Feds Spend Billions on Useless Samples, Public Relations Gimmicks, and Mascots Nobody Knows

By Mark Tapscott
Mark Tapscott
Mark Tapscott
Congressional Correspondent
Mark Tapscott is an award-winning investigative editor and reporter who covers Congress, national politics, and policy for The Epoch Times. Mark was admitted to the National Freedom of Information Act (FOIA) Hall of Fame in 2006 and he was named Journalist of the Year by CPAC in 2008. He was a consulting editor on the Colorado Springs Gazette’s Pulitzer Prize-winning series “Other Than Honorable” in 2014.
October 31, 2019Updated: October 31, 2019

WASHINGTON—Everybody knows who “Smokey the Bear” is, but do you know about “The Green Reaper?” How about “Brite the Light Bulb?” Or “Rex the Ready Lion” and his buddies, “Eli and Layla the Mighty Minters?”

No? Well, don’t worry, because hardly anybody else has ever heard of these mascots either. They were paid for as part of the $1.4 billion federal bureaucrats spend annually trying to drum up public support and awareness for a multitude of obscure government programs.

Sen. Joni Ernst (R-Iowa) says such wasteful spending should stop. To that end, Ernst introduced the “Stop Wasteful Advertising by the Government Act of 2019” (SWAG) to put an end to tax-paid, throw-away goodies like keychains, fidget spinners, and koozies.

“As an Iowa State Cyclone fan, I’ll be the first to say that mascots can be fun. But there is no justification for spending a quarter of a million dollars in taxpayer money on mascots and millions more on swag,” Ernst said in a statement announcing her proposal.

“These costs come at the expense of real national priorities. The $1.4 billion spent on government PR and advertising every year, for example, is twice the amount dedicated to breast cancer research. It’s time to bag the swag,” she said.

The term “swag,” as used by Ernst, is slang for “stuff we all get,” especially at trade shows, fairs, and conventions, according to an entry in the Urban Dictionary.

If enacted, her proposal would prohibit the federal government from spending money to create a “mascot” to promote an agency, program, or agenda, unless such a character is explicitly authorized by statute—like “Smokey Bear” or “Woodsy Owl.”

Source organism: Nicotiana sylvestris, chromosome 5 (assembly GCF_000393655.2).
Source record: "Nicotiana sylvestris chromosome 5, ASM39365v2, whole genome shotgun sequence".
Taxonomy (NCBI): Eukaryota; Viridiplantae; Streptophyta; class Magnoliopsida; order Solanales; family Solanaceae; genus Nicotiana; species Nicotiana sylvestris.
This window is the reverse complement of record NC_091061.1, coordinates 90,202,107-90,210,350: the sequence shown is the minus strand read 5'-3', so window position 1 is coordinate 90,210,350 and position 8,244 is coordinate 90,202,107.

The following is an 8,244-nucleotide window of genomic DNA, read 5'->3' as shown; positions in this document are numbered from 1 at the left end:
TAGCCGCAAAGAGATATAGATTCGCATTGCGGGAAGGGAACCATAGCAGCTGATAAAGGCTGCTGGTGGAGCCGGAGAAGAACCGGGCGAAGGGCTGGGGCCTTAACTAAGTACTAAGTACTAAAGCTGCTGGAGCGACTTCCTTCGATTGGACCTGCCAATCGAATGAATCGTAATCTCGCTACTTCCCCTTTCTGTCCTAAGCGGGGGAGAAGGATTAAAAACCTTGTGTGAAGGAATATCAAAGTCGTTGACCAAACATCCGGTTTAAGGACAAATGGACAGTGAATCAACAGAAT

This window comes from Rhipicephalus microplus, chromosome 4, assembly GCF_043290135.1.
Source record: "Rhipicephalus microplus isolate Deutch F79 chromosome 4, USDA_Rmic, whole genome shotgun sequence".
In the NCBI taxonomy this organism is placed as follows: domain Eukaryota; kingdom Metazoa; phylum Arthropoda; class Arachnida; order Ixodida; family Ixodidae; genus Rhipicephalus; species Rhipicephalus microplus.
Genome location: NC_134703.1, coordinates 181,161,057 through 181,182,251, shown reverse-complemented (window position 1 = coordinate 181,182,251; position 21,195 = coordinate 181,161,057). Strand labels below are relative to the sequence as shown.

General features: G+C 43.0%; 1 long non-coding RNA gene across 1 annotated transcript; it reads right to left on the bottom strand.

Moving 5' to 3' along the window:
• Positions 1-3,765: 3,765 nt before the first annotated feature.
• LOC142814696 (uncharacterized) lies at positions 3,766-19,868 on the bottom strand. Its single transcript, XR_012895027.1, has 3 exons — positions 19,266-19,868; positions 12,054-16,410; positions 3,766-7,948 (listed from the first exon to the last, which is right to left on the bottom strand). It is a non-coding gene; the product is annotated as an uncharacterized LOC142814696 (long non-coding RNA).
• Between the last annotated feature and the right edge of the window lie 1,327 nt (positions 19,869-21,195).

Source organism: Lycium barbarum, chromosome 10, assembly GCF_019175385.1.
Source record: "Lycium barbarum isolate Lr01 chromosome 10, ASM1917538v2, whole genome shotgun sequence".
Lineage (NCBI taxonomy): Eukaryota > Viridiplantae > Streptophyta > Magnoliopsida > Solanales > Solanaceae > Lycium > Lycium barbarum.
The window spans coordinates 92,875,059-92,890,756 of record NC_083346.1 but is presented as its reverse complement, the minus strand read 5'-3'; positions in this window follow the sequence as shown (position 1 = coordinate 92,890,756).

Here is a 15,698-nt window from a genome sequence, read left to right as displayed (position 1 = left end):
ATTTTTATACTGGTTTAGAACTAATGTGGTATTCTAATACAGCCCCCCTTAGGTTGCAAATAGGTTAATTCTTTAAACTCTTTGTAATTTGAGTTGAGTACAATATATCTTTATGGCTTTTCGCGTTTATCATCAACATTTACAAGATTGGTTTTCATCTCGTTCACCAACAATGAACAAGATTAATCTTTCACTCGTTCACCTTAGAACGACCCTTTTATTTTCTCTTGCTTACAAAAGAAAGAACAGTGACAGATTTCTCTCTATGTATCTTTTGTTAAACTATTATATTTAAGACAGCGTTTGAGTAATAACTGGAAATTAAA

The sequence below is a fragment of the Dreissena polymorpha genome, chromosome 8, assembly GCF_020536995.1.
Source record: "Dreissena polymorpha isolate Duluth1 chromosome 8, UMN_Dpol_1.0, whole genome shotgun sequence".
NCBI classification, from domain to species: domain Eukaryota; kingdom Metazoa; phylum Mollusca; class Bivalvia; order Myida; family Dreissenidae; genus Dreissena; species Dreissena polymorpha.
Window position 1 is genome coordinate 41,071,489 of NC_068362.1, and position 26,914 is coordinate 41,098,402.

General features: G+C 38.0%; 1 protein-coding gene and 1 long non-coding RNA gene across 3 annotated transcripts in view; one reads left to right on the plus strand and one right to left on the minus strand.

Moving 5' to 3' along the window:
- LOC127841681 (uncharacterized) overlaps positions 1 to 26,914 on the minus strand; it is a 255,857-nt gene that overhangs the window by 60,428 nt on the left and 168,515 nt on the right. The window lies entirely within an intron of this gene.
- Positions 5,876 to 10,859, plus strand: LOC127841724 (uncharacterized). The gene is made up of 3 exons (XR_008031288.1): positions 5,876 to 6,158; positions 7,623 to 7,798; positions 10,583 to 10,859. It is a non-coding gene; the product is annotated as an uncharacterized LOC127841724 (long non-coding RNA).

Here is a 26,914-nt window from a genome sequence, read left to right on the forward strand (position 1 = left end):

It would also permanently prohibit public relations and advertising for purely propaganda purposes, allowing exceptions for military recruitment and other specific functions that are authorized by statute; require agencies to publicly disclose spending on public relations and advertising; and prohibit the purchase and distribution of merchandise such as buttons, coloring books, fidget spinners, keychains, koozies, or stickers by federal agencies, unless explicitly authorized by statute.

“Federal agencies have paid a frightening $250,000 of taxpayer money to construct their own custom-made costumes of characters most people would not know or recognize,” according to a fact sheet Ernst released in conjunction with her statement concerning her proposal.

“At least one reportedly scares children, while others are difficult to move in or obstruct eyesight, which violates the government’s own Halloween safety recommendations.”

Among the 18 mascots Ernst highlighted were:

  • “The Green Reaper” for the Department of Energy’s National Security Technologies Energy Program. Instead of a deadly scythe, the mascot holds a flower to encourage elementary school kids to conserve energy.
  • “Sammy Soil” is used by the Department of Agriculture to promote the National Resources Conservation Services program.
  • “Brite the Light Bulb” was created by the Department of Defense (DOD) to promote the U.S. Navy Installation Command’s Shore Energy Program.
  • “Franklin the Fair Housing Fox” comes from the Department of Housing and Urban Development’s (HUD) Office of Fair Housing and Opportunity. The fact sheet quotes a HUD official, saying “our hope is that this mascot will lead to greater housing opportunities for all.”
  • “Rex the Ready Lion” comes from the Department of Homeland Security’s Federal Emergency Management Agency, which deploys the character to help build public support for being prepared for natural disasters.

In her statement, Ernst cited a 2016 Government Accountability Office (GAO) report that states, “Federal obligations for advertising and public relations contracts have, on average, been close to $1 billion annually over the past decade, ranging from a low of about $800 million in fiscal year 2012 to a high of about $1.3 billion in fiscal year 2009.

“Obligations for these contracts are concentrated among a few agencies, with 10 agencies responsible for 95 percent of these obligations over the past 10 years.”

The GAO report stated that the DOD accounts for 60 percent of the swag spending analyzed by the congressional agency, and it estimated the employment costs for civil servants conducting the activities at $400 million annually.

The report pointed out that “although advertising and public relations contracts data provide an indication of the magnitude of federal spending on public relations activities, they do not capture the full scope of these activities,” because “signs, advertising displays, and ID plates” could not be disaggregated from other activities under the public relations category.

Contact Mark Tapscott at mark.tapscott@epochtimes.nyc

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